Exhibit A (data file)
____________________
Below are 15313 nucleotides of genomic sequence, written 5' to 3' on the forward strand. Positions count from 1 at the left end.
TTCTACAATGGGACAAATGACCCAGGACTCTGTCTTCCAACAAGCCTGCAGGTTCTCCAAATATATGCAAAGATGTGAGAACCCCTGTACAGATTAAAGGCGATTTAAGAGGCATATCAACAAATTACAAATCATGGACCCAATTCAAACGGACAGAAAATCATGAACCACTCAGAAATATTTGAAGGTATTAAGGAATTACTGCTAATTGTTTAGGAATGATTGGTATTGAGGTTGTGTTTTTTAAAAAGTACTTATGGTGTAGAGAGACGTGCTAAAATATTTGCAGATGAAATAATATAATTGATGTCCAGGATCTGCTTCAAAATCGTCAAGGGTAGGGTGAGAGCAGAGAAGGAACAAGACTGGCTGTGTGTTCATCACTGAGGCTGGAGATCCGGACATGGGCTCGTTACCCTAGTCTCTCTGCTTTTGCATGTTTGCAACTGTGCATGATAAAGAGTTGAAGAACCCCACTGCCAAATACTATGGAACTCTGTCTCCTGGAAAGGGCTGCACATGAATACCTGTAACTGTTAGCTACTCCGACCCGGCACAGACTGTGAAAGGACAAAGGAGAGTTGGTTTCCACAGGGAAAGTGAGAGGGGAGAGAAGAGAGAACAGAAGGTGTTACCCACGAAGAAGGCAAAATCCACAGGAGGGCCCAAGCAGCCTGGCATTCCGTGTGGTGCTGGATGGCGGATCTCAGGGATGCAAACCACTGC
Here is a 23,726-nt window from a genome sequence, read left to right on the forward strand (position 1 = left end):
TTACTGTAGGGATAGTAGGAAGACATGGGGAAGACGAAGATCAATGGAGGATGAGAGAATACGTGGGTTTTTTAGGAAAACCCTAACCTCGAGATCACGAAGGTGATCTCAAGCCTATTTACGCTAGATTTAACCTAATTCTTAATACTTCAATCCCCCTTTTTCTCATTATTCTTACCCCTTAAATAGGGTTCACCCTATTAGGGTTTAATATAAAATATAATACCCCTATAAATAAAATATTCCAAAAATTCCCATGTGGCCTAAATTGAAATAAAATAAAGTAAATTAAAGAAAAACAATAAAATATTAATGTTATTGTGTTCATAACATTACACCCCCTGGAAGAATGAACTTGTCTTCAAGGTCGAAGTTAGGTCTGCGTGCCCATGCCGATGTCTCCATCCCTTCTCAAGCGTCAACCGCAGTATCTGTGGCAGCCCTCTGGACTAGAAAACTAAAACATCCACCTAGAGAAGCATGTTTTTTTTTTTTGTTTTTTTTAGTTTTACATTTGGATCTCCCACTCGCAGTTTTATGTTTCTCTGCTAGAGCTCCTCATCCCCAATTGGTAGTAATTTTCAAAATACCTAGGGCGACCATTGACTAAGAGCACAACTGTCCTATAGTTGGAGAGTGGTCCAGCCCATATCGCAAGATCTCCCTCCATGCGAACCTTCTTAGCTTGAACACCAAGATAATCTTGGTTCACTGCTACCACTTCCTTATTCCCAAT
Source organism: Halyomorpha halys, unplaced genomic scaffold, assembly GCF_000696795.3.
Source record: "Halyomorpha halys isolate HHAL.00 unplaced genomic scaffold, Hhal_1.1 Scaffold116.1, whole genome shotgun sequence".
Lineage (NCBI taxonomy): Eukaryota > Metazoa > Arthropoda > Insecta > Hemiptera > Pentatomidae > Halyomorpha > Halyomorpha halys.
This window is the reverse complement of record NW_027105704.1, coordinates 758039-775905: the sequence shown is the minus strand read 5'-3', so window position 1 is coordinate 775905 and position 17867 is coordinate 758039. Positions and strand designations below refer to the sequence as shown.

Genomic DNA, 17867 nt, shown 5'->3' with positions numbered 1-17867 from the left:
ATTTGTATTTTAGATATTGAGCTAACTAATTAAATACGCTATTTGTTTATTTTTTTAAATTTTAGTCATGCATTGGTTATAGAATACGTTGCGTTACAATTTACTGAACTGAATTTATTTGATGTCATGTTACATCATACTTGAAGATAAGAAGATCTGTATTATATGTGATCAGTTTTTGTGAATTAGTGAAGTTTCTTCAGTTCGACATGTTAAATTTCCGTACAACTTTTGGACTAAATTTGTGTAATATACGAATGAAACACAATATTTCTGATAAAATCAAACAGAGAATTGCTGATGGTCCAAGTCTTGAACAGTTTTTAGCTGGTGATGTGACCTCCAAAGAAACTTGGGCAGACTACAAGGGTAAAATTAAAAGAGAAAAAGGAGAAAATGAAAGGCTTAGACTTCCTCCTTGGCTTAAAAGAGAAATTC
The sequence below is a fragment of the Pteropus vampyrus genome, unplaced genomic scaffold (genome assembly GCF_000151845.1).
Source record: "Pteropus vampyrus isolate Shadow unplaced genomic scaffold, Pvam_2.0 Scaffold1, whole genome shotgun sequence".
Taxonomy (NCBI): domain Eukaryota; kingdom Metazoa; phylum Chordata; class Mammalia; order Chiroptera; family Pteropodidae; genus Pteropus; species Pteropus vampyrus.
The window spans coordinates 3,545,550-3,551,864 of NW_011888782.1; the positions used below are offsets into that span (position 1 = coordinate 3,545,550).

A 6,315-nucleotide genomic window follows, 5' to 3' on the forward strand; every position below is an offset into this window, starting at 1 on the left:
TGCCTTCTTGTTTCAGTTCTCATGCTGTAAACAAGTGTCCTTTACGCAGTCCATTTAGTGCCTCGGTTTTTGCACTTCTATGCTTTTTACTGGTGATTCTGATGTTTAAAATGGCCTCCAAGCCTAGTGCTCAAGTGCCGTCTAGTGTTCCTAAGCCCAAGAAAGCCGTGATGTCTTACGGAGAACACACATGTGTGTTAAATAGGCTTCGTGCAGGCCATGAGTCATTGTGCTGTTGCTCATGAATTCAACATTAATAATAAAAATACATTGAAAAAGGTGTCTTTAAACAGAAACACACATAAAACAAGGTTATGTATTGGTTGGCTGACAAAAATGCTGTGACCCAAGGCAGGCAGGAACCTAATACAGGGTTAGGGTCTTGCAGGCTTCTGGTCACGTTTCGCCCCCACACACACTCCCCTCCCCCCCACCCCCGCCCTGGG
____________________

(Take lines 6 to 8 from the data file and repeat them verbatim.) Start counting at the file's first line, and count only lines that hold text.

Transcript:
Source record: "Halyomorpha halys isolate HHAL.00 unplaced genomic scaffold, Hhal_1.1 Scaffold116.1, whole genome shotgun sequence".
Lineage (NCBI taxonomy): Eukaryota > Metazoa > Arthropoda > Insecta > Hemiptera > Pentatomidae > Halyomorpha > Halyomorpha halys.
This window is the reverse complement of record NW_027105704.1, coordinates 758039-775905: the sequence shown is the minus strand read 5'-3', so window position 1 is coordinate 775905 and position 17867 is coordinate 758039. Positions and strand designations below refer to the sequence as shown.